Photo: Logan Abassi , UN Photo, Flickr

The challenges

Despite these notable improvements, Haiti remains in a fragile state. While the country was still recovering from the 2010 quake, Hurricane Matthew wiped out much of the progress made in the South where there had been a decrease in extreme poverty. In the areas most affected by Matthew, villages and farms were completely destroyed and almost all crops were lost.

Matthew impacted over 2 million people and left a further 1.4 million in need of lifesaving assistance. Today, more than 1 million Haitians face hunger. The health situation is dire and the international community fears a surge in the cholera epidemic. Over 8,000 new cases were reported in just one month in November 2016. Diphtheria is also on the rise.

In addition, numerous women are at risk of forced labour and human trafficking. In February, the police saved 33 girls, some as young as 13, from being sold by traffickers. Children are also exposed to exploitation and abuse. Low income families and unaccompanied children are often sent to wealthier families to be fed and educated in exchange for light chores. Yet, it is a common fate for these children to be used as domestic slaves.

Haiti is also facing a crisis with returnees from the Dominican Republic. Between June 2015 and January 2017, almost 170,000 people arrived in Haiti from the Dominican Republic. Haiti lacks the capacity and infrastructure to handle massive arrivals. Consequently, many returnees live in makeshift camps in miserable conditions, and are at risk of statelessness.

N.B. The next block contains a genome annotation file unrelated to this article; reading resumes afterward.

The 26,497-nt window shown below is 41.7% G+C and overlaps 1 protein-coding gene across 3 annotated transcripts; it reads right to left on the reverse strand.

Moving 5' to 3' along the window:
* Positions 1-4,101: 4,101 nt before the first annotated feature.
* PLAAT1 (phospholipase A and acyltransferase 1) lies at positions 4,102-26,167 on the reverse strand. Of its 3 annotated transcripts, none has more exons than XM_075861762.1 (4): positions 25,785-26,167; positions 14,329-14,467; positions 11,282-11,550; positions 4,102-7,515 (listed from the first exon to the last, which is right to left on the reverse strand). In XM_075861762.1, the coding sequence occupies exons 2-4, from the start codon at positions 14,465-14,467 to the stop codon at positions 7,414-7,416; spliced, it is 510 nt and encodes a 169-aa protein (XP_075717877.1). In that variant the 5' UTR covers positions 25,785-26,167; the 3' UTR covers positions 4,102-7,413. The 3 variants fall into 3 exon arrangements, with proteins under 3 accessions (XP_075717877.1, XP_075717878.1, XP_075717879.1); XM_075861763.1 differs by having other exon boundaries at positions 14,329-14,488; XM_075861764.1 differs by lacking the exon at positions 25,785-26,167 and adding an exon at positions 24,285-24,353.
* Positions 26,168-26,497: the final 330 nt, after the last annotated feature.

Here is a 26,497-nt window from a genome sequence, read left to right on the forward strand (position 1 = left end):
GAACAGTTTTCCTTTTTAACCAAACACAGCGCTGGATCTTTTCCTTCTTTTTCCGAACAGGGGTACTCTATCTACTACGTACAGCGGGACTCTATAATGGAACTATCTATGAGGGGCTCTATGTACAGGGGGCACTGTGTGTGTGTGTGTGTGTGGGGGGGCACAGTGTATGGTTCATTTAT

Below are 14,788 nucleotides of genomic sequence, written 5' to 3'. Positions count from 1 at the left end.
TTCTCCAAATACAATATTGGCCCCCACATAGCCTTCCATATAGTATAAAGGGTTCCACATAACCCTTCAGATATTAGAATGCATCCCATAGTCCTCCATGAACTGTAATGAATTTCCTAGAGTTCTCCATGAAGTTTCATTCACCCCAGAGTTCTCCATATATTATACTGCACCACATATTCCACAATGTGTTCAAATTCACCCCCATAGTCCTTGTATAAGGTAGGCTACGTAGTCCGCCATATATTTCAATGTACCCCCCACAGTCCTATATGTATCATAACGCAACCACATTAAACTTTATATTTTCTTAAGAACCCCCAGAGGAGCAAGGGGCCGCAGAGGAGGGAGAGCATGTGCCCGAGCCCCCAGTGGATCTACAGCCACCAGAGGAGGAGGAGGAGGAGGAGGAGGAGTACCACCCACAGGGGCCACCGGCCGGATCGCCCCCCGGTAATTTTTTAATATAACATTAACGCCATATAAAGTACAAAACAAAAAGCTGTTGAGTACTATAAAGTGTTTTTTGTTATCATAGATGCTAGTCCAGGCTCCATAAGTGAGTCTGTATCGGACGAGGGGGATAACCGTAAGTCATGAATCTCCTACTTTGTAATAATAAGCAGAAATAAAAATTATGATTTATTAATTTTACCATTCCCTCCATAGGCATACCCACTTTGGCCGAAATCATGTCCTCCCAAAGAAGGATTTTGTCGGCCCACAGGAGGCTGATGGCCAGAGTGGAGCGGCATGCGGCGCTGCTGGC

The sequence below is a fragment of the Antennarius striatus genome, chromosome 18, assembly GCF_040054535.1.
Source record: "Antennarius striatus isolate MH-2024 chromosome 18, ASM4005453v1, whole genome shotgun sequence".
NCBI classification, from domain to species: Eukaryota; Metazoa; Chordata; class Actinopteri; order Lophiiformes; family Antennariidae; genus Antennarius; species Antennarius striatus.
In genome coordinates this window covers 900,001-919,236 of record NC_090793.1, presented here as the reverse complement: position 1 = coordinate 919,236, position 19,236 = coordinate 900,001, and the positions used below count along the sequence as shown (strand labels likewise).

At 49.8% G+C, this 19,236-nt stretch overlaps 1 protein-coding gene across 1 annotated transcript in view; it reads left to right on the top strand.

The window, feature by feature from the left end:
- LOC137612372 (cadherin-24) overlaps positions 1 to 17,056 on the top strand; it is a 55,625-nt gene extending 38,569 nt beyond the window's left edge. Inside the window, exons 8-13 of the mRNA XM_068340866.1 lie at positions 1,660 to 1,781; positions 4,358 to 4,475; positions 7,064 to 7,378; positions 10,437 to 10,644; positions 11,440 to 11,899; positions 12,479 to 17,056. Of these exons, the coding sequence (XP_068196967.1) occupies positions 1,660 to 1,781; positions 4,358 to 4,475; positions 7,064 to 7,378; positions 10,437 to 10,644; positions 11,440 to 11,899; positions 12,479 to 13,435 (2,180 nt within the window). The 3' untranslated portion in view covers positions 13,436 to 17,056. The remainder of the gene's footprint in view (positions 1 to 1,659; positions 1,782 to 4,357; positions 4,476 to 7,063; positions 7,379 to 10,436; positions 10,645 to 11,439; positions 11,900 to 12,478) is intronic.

Photo: PresidenciaRD, Flickr

Photo: PresidenciaRD, Flickr

Ways forward

To tackle the acute crisis, the Humanitarian Community requested almost US$ 300 million (Humanitarian Response Plan).

While Haiti relies on NGOs (non-governmental organizations) to provide basic services to its population, the Humanitarian Response Plan was designed to deliver both immediate lifesaving assistance and rapid recovery measures. These measures, such as the rehabilitation of homes or the promotion of small rural businesses, aim at strengthening Haiti’s resilience. This would pave the way for long-term development and strengthen Haiti’s capacities to cope with future humanitarian challenges.

So far, the Plan is less than 10% funded. Haiti needs strong commitments from international donors to ensure stability and exit the cycle of humanitarian dependency.  

Four months after Hurricane Matthew, Haiti is slowly recovering. Despite notable progress, Haiti still needs international attention and continued support. With the help of the Humanitarian Response Plan, Haiti will be able to make some strides towards sustainable recovery and development by strengthening its resilience.

5 key challenges extraordinary aid workers face in the Central African Republic

Blandine Sixdenier
Blandine Sixdenier | March 8, 2017

Photo: BORIS HEGER, ICRC